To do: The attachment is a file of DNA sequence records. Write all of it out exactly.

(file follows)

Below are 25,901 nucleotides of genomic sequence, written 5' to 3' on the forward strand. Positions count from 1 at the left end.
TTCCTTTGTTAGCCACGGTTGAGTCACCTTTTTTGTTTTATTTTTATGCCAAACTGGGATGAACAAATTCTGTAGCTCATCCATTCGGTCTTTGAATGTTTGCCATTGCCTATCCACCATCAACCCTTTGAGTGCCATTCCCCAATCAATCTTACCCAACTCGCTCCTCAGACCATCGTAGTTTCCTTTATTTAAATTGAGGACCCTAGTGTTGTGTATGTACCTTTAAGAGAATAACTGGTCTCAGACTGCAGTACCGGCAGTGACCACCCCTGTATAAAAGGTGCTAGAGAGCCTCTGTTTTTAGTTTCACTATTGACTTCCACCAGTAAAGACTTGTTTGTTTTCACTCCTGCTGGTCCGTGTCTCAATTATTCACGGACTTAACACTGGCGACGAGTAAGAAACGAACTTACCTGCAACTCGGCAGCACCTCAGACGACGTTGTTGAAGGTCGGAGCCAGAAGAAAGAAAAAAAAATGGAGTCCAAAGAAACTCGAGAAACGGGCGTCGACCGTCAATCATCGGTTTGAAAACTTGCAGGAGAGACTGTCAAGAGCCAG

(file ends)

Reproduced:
Below are 25,901 nucleotides of genomic sequence, written 5' to 3' on the forward strand. Positions count from 1 at the left end.
TTCCTTTGTTAGCCACGGTTGAGTCACCTTTTTTGTTTTATTTTTATGCCAAACTGGGATGAACAAATTCTGTAGCTCATCCATTCGGTCTTTGAATGTTTGCCATTGCCTATCCACCATCAACCCTTTGAGTGCCATTCCCCAATCAATCTTACCCAACTCGCTCCTCAGACCATCGTAGTTTCCTTTATTTAAATTGAGGACCCTAGTGTTGTGTATGTACCTTTAAGAGAATAACTGGTCTCAGACTGCAGTACCGGCAGTGACCACCCCTGTATAAAAGGTGCTAGAGAGCCTCTGTTTTTAGTTTCACTATTGACTTCCACCAGTAAAGACTTGTTTGTTTTCACTCCTGCTGGTCCGTGTCTCAATTATTCACGGACTTAACACTGGCGACGAGTAAGAAACGAACTTACCTGCAACTCGGCAGCACCTCAGACGACGTTGTTGAAGGTCGGAGCCAGAAGAAAGAAAAAAAAATGGAGTCCAAAGAAACTCGAGAAACGGGCGTCGACCGTCAATCATCGGTTTGAAAACTTGCAGGAGAGACTGTCAAGAGCCAG